As expected, the East Hampton Democratic Committee’s screening committee has recommended that Larry Cantwell, the retiring East Hampton Village administrator, should be the party’s nominee to run for town supervisor in the November election. The choices are in advance of an official nomination convention on Wednesday.
One of the more frequent questions I get these days when talking to someone whom I have not been in touch with for some time is how the beach in front of our house survived the winter. Hurricane Sandy set the table, as it were, for the ordinary winter storms that followed, so it is reasonable for friends to wonder whether we, too, suffered badly.
The answer is mixed, as it is along the whole South Fork shoreline. Sandy was not the end of the world, but it sure came close.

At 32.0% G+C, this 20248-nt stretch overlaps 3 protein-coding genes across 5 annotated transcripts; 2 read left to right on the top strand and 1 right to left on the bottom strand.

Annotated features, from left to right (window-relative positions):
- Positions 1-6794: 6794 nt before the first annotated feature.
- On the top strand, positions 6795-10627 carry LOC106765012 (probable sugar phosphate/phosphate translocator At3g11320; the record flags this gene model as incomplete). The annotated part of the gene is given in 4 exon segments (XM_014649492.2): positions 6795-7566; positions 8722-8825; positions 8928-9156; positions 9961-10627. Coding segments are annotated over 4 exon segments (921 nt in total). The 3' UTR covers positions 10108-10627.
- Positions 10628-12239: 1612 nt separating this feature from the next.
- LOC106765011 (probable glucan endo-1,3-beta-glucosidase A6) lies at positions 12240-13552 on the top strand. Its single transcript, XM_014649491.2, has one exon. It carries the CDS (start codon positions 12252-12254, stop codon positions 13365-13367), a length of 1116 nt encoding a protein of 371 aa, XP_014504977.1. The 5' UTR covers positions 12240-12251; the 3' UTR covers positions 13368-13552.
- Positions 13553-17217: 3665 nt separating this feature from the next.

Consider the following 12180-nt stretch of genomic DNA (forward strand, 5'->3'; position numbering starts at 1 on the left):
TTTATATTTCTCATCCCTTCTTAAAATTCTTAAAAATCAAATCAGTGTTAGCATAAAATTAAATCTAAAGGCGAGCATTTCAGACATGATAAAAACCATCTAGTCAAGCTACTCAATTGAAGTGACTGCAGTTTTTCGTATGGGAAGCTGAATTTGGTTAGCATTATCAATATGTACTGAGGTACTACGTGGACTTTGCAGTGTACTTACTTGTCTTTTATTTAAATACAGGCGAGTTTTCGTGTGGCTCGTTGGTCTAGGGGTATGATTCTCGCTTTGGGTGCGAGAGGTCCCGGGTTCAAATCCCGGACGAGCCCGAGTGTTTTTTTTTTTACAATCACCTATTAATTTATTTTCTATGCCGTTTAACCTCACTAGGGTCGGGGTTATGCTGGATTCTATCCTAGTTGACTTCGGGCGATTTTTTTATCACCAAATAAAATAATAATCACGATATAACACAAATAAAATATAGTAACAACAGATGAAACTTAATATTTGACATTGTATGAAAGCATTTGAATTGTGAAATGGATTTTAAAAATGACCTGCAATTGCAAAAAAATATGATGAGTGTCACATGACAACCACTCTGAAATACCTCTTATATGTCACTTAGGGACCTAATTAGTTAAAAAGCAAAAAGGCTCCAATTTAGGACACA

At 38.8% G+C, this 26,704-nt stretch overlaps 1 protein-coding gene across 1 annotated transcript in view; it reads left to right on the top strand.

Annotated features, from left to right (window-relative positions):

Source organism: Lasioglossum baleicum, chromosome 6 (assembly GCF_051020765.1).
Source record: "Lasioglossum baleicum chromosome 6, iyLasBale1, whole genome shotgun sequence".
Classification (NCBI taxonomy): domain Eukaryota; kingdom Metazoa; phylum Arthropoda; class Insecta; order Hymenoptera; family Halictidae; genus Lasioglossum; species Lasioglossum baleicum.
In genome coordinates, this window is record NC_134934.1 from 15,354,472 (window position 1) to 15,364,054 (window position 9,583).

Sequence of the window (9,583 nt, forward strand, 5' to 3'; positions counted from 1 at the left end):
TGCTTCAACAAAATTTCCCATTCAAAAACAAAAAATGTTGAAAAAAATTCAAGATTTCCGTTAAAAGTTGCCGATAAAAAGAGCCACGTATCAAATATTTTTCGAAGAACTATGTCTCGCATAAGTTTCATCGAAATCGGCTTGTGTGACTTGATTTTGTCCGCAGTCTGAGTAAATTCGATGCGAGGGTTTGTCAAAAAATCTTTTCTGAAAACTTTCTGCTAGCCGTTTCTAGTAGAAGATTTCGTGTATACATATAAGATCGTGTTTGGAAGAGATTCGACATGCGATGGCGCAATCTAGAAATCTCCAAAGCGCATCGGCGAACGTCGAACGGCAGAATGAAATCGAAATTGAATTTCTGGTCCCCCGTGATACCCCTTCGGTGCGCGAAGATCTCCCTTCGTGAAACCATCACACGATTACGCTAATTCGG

The New York State Department of Environmental Conservation has until Jan. 1 to adopt a regulation establishing a prodecure to make official sea-level rise projections, and the D.E.C. will hold a series of meetings to hear public comments on the project over the coming week.
Beekeepers say that honey bees should almost never be exterminated when a hive is discovered. Debbie Klughers, with help from Dell Cullum and Russell Bennett of The East Hampton Star, safely removed an estimated 10,000 bees from between rafters in the Star office attic on Friday after they were discovered by roofers.
The National Weather Service forecast for East Hampton has moderated ever so slightly overnight, at least as far as snow is concerned. As of 3:40 a.m., it predicted snowfall totals from a minimum of 17 inches to a maximum of 28 inches. Still, if you figure that the actual amount will end up right in the middle of that spread, that’s a lot of snow.